Those energies are dangerous. Animals enter the crater from time to time, and are inevitably transmuted. Coming close to the crater is not immediately deadly, but it is a surefire method of changing one’s life. No human lives less than twenty miles from the Broken Maiden. There are edifices much closer, both above and below ground, and many find it worth the trouble to visit them, but few spend more than a week at a time in such pursuits.

Not all of those structures, by the by, were known before the Maiden fell. Some of them seem to have grown from the sands of the desert without the need for human hands.

Vain’s Rest is conveniently located just far enough from the Broken Maiden to be reasonably safe for its inhabitants.

Tagging Tarnished Brass

China, Back Then

[Game background; not to be taken as literal history.]

It’s 69 AD. The Han Dynasty rules China in the form of the hard-working but sometimes cruel Emperor Ming. He has been emperor for over ten years, and previous to his ascension, he was intimately involved in matters of state. Perhaps this is why he was so diligent and capable.

But there are shadows over his reign. It is well known that Prince Jing plotted to rebel, some years ago, going so far as to employ sorcerers to curse Emperor Ming. The Emperor resolved the issue by forcing Jing to commit suicide, and slew literally ten thousand others who were implicated in the conspiracy. It is whispered that Emperor Ming’s eunuch advisers were responsible for counseling the Emperor to this extreme act, but perhaps it was necessary in order to maintain the Celestial order and the Mandate of Heaven.

Some time after that unfortunate incident, the Emperor’s chief general was sent to hunt down the dangerous rebel known as the Jade Dagger. Much to the surprise of all, Ban Chao never returned from the hunt, and was has in fact been seen many times since cooperating with the Dagger Bandits, as the Jade Dagger’s men are known. Where there was once an annoying but ultimately ineffectual band of rebels, there is now a skilled, well-led fighting force fomenting tumult at the edges of the Empire.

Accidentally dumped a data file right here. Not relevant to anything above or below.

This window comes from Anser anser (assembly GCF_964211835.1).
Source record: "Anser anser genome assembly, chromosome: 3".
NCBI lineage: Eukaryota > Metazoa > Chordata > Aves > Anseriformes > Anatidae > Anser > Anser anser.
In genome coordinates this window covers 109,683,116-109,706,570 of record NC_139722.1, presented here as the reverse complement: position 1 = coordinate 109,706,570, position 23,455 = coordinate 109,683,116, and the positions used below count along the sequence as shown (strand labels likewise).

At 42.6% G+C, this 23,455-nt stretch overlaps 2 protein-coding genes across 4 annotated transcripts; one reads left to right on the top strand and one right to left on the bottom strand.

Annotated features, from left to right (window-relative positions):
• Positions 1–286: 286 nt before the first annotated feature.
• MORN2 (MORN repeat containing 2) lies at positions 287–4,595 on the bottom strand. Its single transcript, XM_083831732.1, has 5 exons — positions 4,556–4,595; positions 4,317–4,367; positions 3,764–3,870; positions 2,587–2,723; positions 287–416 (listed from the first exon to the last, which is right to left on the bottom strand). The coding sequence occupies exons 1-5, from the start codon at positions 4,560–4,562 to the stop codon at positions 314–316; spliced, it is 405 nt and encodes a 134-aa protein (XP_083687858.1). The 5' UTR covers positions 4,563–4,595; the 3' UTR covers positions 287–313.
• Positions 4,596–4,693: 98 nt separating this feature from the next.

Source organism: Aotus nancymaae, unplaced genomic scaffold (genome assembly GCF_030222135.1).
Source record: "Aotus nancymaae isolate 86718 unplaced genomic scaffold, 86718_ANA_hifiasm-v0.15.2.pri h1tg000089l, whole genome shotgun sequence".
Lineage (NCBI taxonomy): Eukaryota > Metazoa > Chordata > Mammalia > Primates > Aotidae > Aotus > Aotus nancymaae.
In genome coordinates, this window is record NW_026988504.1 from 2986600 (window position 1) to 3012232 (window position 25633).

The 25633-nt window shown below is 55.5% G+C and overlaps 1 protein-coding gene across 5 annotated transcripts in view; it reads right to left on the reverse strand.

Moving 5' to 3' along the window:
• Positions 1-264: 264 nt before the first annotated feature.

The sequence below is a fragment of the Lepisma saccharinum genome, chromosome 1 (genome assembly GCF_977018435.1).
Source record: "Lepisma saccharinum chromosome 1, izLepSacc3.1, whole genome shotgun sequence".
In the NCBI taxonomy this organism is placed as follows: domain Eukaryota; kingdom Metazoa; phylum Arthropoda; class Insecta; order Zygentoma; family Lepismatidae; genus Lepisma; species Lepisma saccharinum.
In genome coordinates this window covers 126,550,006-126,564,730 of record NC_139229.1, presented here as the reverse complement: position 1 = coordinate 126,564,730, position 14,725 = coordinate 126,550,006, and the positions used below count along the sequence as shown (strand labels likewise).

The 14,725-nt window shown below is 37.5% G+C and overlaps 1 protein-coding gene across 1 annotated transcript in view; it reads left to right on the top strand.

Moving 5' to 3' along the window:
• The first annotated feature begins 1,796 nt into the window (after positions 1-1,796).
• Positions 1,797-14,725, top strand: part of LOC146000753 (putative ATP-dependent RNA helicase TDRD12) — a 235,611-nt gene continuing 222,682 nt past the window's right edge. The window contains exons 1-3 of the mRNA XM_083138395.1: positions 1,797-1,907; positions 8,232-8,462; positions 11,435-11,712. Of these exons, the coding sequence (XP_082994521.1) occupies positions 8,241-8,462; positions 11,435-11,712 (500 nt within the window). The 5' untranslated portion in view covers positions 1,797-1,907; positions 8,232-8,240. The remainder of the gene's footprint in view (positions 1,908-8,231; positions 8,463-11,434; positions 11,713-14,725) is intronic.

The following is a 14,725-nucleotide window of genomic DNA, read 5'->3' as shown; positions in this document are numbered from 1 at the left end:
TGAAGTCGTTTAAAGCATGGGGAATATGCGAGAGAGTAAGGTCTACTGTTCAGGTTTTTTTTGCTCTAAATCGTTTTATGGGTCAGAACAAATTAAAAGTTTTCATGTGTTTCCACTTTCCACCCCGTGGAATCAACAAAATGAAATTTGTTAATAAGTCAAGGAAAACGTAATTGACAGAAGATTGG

And, finally, China is plagued by demons. While the Emperor’s men have always been successful in defeating demonic incursions, province by province — the eunuchs are rumored to be instrumental in these successes — it yet seems that no man is capable of pushing the demons back for good. For no matter how often they are defeated in any one place, a new infestation arrives in another province soon thereafter.

The Emperor continues to battle these shadows. He has the assets already mentioned; his current general, Guo Xun, is only slightly less formidable than Ban Chao. His twin bodyguards, Lin Bao and Lin Bo, are never-speaking pillars defending him from all harm. He is far from helpless, but he is also far from victory.

Scion Settings

I’ve been kicking around a lucha libre Scion game in my mind, along with a couple of other ideas (Southern Gothic comes to mind), but I think the winner is 17th century pirates who happen to be children of gods.

We’d wanna finish up our Catholic saint pantheon, for obvious reasons. Voodoo fits well, Aztecs fit just fine. Greek gods? Sure. Norse gods? Very well, given the Norse tradition of rampaging around on boats. Egyptian and Japanese are a little tougher, but I have ideas.

And it’s not at all difficult to make Caribbean piracy mythic and grand.

Magic Money: The Setup

You knew a career criminal by the name of Nolan. First name unknown; she never used it, not even with her close friends, which not all of you are. She used to work for the Outfit, running a club in Central City, but that was five or six years ago before she ran into trouble with one of their middle manager types. For the last while, she’s been an independent, doing jobs here and there.

Right now, you’re in Iota City, a small time city a ways west of the Tri Cities, which are a distance west from Central City. A couple of you live there, and a couple of you are pausing there for a while. Nolan died there, a week ago, in the back room of the Thinker’s place. She was shot. It happens, in this business.